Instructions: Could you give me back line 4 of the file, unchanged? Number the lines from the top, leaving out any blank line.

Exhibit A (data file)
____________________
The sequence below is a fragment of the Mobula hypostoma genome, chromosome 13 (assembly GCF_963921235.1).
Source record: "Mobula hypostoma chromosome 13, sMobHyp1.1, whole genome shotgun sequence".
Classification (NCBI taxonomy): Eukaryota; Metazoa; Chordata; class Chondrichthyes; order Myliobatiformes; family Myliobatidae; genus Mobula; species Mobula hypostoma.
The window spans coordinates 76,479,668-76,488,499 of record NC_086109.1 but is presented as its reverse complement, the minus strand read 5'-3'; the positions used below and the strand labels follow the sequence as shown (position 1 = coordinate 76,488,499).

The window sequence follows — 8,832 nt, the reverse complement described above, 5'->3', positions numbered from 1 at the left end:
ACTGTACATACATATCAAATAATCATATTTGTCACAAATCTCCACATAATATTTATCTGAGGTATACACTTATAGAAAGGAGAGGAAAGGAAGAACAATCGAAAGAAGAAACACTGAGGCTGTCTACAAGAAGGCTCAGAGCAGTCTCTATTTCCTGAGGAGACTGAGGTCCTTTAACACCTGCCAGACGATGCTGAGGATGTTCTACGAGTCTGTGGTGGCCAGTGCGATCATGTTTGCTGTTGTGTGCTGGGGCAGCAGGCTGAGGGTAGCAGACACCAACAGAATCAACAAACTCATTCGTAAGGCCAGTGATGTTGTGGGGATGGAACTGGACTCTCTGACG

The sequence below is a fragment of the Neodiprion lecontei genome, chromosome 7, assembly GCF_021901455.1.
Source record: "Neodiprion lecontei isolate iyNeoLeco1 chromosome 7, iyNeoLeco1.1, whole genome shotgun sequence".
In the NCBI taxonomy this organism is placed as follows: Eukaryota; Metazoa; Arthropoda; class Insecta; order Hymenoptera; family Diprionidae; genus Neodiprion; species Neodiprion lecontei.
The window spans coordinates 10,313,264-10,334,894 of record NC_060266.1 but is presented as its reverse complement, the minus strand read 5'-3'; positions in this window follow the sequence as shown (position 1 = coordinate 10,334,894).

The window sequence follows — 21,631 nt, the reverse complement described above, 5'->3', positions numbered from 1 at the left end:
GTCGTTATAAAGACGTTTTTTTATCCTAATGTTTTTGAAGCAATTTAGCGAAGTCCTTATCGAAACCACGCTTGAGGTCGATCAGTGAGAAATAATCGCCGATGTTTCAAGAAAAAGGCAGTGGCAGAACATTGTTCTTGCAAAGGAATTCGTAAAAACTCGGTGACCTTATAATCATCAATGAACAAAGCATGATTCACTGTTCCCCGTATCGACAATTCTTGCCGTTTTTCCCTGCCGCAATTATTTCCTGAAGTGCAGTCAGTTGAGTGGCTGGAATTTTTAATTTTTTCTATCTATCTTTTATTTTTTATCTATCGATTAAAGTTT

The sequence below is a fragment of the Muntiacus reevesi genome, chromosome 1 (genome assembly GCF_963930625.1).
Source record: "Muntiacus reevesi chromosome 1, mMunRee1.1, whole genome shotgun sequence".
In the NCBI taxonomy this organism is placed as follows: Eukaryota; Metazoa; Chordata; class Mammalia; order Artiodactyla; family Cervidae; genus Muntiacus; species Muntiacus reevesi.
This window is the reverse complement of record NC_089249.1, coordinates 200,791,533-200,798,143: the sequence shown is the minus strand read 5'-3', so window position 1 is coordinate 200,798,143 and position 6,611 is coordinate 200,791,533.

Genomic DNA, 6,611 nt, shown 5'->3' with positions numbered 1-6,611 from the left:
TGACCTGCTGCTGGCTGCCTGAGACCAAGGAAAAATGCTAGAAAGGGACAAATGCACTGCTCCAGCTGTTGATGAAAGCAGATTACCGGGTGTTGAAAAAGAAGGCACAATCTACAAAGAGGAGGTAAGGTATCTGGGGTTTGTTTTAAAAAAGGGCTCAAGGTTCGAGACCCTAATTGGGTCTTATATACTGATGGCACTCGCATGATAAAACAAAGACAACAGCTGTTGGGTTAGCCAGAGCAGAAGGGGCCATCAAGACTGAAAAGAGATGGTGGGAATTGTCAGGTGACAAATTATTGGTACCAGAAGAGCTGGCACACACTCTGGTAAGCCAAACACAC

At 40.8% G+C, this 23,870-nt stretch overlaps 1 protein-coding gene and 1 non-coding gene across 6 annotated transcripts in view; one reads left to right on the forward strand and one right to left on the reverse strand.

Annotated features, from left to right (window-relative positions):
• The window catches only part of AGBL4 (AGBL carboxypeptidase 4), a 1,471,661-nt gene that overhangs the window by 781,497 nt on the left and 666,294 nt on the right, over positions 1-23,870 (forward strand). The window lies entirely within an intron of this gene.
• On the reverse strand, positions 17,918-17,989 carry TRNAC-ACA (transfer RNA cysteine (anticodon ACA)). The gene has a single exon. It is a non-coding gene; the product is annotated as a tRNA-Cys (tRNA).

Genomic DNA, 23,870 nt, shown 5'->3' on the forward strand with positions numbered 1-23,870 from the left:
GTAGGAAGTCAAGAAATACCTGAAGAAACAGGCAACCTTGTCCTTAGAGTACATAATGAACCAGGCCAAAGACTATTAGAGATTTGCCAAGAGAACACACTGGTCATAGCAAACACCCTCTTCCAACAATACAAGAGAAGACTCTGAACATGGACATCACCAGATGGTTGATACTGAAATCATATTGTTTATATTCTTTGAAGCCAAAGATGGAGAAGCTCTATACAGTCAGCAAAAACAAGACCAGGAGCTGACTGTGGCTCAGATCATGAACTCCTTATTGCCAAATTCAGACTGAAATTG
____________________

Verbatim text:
The window spans coordinates 76,479,668-76,488,499 of record NC_086109.1 but is presented as its reverse complement, the minus strand read 5'-3'; the positions used below and the strand labels follow the sequence as shown (position 1 = coordinate 76,488,499).